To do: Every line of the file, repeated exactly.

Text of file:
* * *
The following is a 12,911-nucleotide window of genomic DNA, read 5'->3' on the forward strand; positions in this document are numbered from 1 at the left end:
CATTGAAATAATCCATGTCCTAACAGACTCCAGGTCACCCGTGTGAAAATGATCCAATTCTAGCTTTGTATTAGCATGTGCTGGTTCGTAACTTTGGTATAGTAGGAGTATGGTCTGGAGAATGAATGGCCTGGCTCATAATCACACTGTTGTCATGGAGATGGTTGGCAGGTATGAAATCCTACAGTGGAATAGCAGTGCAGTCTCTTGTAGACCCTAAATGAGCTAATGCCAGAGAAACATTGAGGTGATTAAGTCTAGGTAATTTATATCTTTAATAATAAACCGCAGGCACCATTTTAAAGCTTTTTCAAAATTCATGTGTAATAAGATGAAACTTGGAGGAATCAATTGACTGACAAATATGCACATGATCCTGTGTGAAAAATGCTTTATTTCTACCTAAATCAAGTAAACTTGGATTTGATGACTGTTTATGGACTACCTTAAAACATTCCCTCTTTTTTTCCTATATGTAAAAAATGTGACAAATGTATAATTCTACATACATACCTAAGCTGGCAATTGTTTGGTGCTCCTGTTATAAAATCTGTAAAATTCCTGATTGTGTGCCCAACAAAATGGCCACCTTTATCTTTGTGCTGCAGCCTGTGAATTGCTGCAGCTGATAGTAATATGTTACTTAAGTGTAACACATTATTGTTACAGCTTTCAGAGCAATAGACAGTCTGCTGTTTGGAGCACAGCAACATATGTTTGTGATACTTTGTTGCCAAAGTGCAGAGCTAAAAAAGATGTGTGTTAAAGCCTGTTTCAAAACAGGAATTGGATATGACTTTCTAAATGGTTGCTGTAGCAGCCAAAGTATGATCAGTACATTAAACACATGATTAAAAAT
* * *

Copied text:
The following is a 12,911-nucleotide window of genomic DNA, read 5'->3' on the forward strand; positions in this document are numbered from 1 at the left end:
CATTGAAATAATCCATGTCCTAACAGACTCCAGGTCACCCGTGTGAAAATGATCCAATTCTAGCTTTGTATTAGCATGTGCTGGTTCGTAACTTTGGTATAGTAGGAGTATGGTCTGGAGAATGAATGGCCTGGCTCATAATCACACTGTTGTCATGGAGATGGTTGGCAGGTATGAAATCCTACAGTGGAATAGCAGTGCAGTCTCTTGTAGACCCTAAATGAGCTAATGCCAGAGAAACATTGAGGTGATTAAGTCTAGGTAATTTATATCTTTAATAATAAACCGCAGGCACCATTTTAAAGCTTTTTCAAAATTCATGTGTAATAAGATGAAACTTGGAGGAATCAATTGACTGACAAATATGCACATGATCCTGTGTGAAAAATGCTTTATTTCTACCTAAATCAAGTAAACTTGGATTTGATGACTGTTTATGGACTACCTTAAAACATTCCCTCTTTTTTTCCTATATGTAAAAAATGTGACAAATGTATAATTCTACATACATACCTAAGCTGGCAATTGTTTGGTGCTCCTGTTATAAAATCTGTAAAATTCCTGATTGTGTGCCCAACAAAATGGCCACCTTTATCTTTGTGCTGCAGCCTGTGAATTGCTGCAGCTGATAGTAATATGTTACTTAAGTGTAACACATTATTGTTACAGCTTTCAGAGCAATAGACAGTCTGCTGTTTGGAGCACAGCAACATATGTTTGTGATACTTTGTTGCCAAAGTGCAGAGCTAAAAAAGATGTGTGTTAAAGCCTGTTTCAAAACAGGAATTGGATATGACTTTCTAAATGGTTGCTGTAGCAGCCAAAGTATGATCAGTACATTAAACACATGATTAAAAAT